The stock markets across the globe are experiencing the earthquake in the name of Coronavirus. They are still struggling to come out of the aftershocks this pandemic has posed on the financial markets as well as the world economy. India too is not an exception to this catastrophe. Indian benchmark indices have already lost more than 10 per cent of its value since the aftereffects of the pandemic began to be felt.
Indian scenario worsened last week when one of the leading private sector -- Yes Bank -- collapsed and the Reserve Bank of India (RBI), country's central bank, had to intervene, to do the damage control. So, currently, the Indian stock market is suffering from twin blows of Coronavirus plus the fall of the Yes Bank. At the time of writing this piece, the S&P Sensex of BSE is down over 2,000 points and most tracked Nifty 50 of NSE has lost close to 600 points.
The slide in benchmarks has been unabated for the last three weeks. The question that has gripped the average Indian investor is whether this is the end or the beginning? How long this situation is expected to continue?
To answer these questions, we need to understand the factors that were driving the Indian markets inspite of slowing Indian economy, post demonetisation. The single most and the most significant factor was foreign liquidity, the "Hot Money", from the foreign portfolio investors (FPIs). Despite slowing the domestic economy, they (FPIs) were betting high on India. However, they were betting on a limited number of stocks belonging to high growth areas and the ones that were index constituents. This led to a situation where a big liquidity flow started to follow a fewer number of stocks, bringing in a demand-supply rule to play its role. This resulted in a sudden spurt in prices of those stocks which were in high demand. As these stocks were also part of the benchmark indices, the indices saw a sudden spurt in their price levels. The intensity of FPIs flow was tremendous. They were net buyers in the Indian markets since September last.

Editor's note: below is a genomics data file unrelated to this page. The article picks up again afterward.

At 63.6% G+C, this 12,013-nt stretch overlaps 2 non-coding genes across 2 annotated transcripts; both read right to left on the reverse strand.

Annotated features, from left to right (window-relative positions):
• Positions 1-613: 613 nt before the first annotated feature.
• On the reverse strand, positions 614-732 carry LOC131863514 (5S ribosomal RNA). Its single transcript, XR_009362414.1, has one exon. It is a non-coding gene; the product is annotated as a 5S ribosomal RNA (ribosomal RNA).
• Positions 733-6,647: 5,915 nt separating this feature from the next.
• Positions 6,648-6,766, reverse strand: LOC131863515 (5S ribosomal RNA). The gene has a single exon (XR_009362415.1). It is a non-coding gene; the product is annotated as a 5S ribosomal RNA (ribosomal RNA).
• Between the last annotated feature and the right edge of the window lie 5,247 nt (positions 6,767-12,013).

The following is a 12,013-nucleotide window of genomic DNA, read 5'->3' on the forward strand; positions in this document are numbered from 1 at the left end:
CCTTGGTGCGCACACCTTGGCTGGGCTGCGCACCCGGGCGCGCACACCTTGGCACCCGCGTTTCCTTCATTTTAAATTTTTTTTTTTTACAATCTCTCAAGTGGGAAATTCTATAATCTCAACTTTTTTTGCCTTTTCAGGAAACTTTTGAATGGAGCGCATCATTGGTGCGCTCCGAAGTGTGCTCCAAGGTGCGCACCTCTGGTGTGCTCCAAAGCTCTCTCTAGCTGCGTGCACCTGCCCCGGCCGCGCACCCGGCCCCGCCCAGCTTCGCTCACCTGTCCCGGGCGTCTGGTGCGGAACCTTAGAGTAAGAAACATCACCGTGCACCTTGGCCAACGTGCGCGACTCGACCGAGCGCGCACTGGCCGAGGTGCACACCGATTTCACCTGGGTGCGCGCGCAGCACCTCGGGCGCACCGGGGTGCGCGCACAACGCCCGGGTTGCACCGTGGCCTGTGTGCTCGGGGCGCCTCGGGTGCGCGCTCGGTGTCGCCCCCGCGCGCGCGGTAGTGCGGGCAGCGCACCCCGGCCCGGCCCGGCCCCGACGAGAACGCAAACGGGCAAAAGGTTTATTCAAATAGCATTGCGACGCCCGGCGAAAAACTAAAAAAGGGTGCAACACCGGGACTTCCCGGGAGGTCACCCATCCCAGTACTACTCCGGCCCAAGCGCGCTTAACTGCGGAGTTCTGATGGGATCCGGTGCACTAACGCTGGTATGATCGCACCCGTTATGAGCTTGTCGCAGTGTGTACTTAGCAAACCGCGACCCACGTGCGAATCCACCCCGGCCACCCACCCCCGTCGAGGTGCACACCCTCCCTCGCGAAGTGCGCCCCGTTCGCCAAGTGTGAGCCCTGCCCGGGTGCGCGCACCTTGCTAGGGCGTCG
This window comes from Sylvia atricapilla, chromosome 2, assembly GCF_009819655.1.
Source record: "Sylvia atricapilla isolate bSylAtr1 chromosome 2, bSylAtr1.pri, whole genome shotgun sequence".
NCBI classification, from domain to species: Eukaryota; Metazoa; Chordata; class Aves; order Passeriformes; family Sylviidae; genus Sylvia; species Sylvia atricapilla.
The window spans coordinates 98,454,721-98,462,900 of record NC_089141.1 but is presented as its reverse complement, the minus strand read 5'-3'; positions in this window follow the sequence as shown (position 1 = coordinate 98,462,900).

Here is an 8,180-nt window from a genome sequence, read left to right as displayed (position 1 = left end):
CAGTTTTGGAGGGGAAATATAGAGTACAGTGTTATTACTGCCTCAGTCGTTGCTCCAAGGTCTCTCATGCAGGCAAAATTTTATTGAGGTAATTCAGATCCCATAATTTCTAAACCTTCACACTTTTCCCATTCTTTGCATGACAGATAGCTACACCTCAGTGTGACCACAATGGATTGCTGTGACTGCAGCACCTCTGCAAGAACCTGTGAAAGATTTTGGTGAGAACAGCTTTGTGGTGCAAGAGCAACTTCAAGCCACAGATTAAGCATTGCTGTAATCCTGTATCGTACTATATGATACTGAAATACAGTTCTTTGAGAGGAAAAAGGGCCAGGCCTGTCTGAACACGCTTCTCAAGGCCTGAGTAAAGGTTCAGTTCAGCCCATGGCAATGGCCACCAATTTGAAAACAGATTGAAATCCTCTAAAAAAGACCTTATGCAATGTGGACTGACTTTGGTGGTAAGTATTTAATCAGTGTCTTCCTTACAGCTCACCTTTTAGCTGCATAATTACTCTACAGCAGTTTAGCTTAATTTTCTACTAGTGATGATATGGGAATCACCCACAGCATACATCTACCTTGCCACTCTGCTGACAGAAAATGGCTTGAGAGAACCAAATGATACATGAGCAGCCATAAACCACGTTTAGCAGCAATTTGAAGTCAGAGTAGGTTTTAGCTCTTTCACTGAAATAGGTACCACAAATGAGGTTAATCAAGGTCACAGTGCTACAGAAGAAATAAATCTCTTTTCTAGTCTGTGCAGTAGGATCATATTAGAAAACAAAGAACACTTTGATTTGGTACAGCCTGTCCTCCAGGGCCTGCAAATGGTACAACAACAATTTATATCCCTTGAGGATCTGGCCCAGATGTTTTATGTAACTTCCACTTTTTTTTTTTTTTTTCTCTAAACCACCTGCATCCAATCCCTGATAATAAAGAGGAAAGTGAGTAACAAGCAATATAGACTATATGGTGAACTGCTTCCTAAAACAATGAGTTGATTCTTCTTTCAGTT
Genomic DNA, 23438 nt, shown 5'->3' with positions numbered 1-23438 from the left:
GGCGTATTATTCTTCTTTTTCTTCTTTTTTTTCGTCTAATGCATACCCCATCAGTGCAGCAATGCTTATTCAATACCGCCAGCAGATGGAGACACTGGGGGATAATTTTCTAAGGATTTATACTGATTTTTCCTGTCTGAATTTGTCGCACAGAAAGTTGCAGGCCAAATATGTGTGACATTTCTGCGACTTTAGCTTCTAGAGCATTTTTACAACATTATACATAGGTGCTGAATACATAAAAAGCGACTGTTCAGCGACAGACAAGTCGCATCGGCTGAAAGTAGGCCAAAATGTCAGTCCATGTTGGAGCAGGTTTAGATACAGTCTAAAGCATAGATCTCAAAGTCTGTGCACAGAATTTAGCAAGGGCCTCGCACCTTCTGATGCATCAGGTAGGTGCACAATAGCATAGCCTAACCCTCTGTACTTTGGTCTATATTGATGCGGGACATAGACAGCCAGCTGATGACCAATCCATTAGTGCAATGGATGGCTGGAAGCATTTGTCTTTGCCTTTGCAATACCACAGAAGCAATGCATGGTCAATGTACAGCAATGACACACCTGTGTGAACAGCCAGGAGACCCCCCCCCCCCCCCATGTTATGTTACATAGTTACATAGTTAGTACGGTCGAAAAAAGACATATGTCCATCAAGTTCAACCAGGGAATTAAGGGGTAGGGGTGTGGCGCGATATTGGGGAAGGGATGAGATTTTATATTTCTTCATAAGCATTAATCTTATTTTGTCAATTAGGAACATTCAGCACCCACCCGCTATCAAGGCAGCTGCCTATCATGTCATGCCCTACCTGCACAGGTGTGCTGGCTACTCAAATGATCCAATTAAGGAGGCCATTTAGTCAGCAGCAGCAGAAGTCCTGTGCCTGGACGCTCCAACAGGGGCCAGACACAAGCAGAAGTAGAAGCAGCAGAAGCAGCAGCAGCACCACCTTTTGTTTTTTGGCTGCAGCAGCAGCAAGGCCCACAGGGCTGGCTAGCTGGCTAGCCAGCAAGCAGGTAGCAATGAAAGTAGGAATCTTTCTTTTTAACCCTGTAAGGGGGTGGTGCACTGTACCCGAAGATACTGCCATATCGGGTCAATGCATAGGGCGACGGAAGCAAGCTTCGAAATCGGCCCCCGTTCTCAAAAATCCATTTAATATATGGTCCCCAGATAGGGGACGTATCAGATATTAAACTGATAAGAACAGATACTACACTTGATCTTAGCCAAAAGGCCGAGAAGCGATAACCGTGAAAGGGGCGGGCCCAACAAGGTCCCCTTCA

Come February 2020 and the impact of the Coronavirus epidemic that engulfed China began to saw on world markets. Global agencies began to predict its potential impact on an already slowing world economy and the sell-off began. That still continues. It is so severe, to give you an example, that FPIs that were net buyers in big numbers in Indian markets till the end of February have almost become net sellers by the first week of March.
So, once again we are back to the question that was raised above. Is it the end or the beginning? What an average Indian should do in the current scenario?
Indian markets were due for correction long back but were carried away in the foreign flow. The double trouble in the form of Coronavirus and Yes Bank collapse should be seen as a blessing in disguise as it has acted as a catalyst in cooling down the valuations and has helped in bringing it down to more realistic levels. The volatility will continue for some more time, till the virus and Yes Bank impact subsides. Investors should make a gradual entry in the market with expert advice from their advisors. Those who enter the market now with an investment horizon of three to five years will definitely benefit as one has to keep in mind that equity investment is a long term bet.